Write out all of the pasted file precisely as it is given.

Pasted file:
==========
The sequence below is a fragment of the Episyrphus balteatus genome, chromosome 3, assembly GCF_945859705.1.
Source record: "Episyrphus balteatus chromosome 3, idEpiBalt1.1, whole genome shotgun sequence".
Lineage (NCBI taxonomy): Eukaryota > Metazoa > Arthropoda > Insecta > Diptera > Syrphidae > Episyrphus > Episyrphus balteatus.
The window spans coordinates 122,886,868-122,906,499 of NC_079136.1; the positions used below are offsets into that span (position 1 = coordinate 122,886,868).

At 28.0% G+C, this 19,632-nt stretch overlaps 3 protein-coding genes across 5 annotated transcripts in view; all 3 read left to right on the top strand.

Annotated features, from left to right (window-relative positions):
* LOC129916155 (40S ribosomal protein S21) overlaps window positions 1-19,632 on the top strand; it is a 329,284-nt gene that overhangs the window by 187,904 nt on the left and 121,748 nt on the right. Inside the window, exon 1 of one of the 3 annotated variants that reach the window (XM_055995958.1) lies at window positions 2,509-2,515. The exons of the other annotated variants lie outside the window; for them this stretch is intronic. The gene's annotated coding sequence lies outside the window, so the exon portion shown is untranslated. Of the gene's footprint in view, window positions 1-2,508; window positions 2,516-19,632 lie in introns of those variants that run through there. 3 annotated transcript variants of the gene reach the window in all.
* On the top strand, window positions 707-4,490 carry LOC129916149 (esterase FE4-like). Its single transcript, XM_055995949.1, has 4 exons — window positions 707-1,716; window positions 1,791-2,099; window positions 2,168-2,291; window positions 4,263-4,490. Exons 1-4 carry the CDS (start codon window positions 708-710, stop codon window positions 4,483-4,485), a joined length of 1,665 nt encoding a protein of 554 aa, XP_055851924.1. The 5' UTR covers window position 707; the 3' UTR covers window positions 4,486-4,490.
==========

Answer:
The sequence below is a fragment of the Episyrphus balteatus genome, chromosome 3, assembly GCF_945859705.1.
Source record: "Episyrphus balteatus chromosome 3, idEpiBalt1.1, whole genome shotgun sequence".
Lineage (NCBI taxonomy): Eukaryota > Metazoa > Arthropoda > Insecta > Diptera > Syrphidae > Episyrphus > Episyrphus balteatus.
The window spans coordinates 122,886,868-122,906,499 of NC_079136.1; the positions used below are offsets into that span (position 1 = coordinate 122,886,868).

At 28.0% G+C, this 19,632-nt stretch overlaps 3 protein-coding genes across 5 annotated transcripts in view; all 3 read left to right on the top strand.

Annotated features, from left to right (window-relative positions):
* LOC129916155 (40S ribosomal protein S21) overlaps window positions 1-19,632 on the top strand; it is a 329,284-nt gene that overhangs the window by 187,904 nt on the left and 121,748 nt on the right. Inside the window, exon 1 of one of the 3 annotated variants that reach the window (XM_055995958.1) lies at window positions 2,509-2,515. The exons of the other annotated variants lie outside the window; for them this stretch is intronic. The gene's annotated coding sequence lies outside the window, so the exon portion shown is untranslated. Of the gene's footprint in view, window positions 1-2,508; window positions 2,516-19,632 lie in introns of those variants that run through there. 3 annotated transcript variants of the gene reach the window in all.
* On the top strand, window positions 707-4,490 carry LOC129916149 (esterase FE4-like). Its single transcript, XM_055995949.1, has 4 exons — window positions 707-1,716; window positions 1,791-2,099; window positions 2,168-2,291; window positions 4,263-4,490. Exons 1-4 carry the CDS (start codon window positions 708-710, stop codon window positions 4,483-4,485), a joined length of 1,665 nt encoding a protein of 554 aa, XP_055851924.1. The 5' UTR covers window position 707; the 3' UTR covers window positions 4,486-4,490.